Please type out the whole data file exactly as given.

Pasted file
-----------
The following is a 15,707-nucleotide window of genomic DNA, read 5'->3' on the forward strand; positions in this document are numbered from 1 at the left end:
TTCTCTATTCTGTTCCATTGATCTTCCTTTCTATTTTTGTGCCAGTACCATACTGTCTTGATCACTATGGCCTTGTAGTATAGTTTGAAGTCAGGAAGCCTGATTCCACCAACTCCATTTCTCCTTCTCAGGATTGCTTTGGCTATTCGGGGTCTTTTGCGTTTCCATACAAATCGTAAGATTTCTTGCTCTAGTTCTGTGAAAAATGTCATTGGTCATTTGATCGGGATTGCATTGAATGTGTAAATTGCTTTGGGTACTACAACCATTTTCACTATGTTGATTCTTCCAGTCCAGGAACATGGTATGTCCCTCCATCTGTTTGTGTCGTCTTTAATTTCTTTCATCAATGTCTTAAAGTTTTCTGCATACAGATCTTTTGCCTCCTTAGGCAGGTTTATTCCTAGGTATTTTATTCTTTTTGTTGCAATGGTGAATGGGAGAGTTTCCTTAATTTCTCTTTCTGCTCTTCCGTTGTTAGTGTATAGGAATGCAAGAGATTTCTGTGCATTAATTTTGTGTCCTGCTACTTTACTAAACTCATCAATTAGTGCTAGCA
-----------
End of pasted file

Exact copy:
The following is a 15,707-nucleotide window of genomic DNA, read 5'->3' on the forward strand; positions in this document are numbered from 1 at the left end:
TTCTCTATTCTGTTCCATTGATCTTCCTTTCTATTTTTGTGCCAGTACCATACTGTCTTGATCACTATGGCCTTGTAGTATAGTTTGAAGTCAGGAAGCCTGATTCCACCAACTCCATTTCTCCTTCTCAGGATTGCTTTGGCTATTCGGGGTCTTTTGCGTTTCCATACAAATCGTAAGATTTCTTGCTCTAGTTCTGTGAAAAATGTCATTGGTCATTTGATCGGGATTGCATTGAATGTGTAAATTGCTTTGGGTACTACAACCATTTTCACTATGTTGATTCTTCCAGTCCAGGAACATGGTATGTCCCTCCATCTGTTTGTGTCGTCTTTAATTTCTTTCATCAATGTCTTAAAGTTTTCTGCATACAGATCTTTTGCCTCCTTAGGCAGGTTTATTCCTAGGTATTTTATTCTTTTTGTTGCAATGGTGAATGGGAGAGTTTCCTTAATTTCTCTTTCTGCTCTTCCGTTGTTAGTGTATAGGAATGCAAGAGATTTCTGTGCATTAATTTTGTGTCCTGCTACTTTACTAAACTCATCAATTAGTGCTAGCA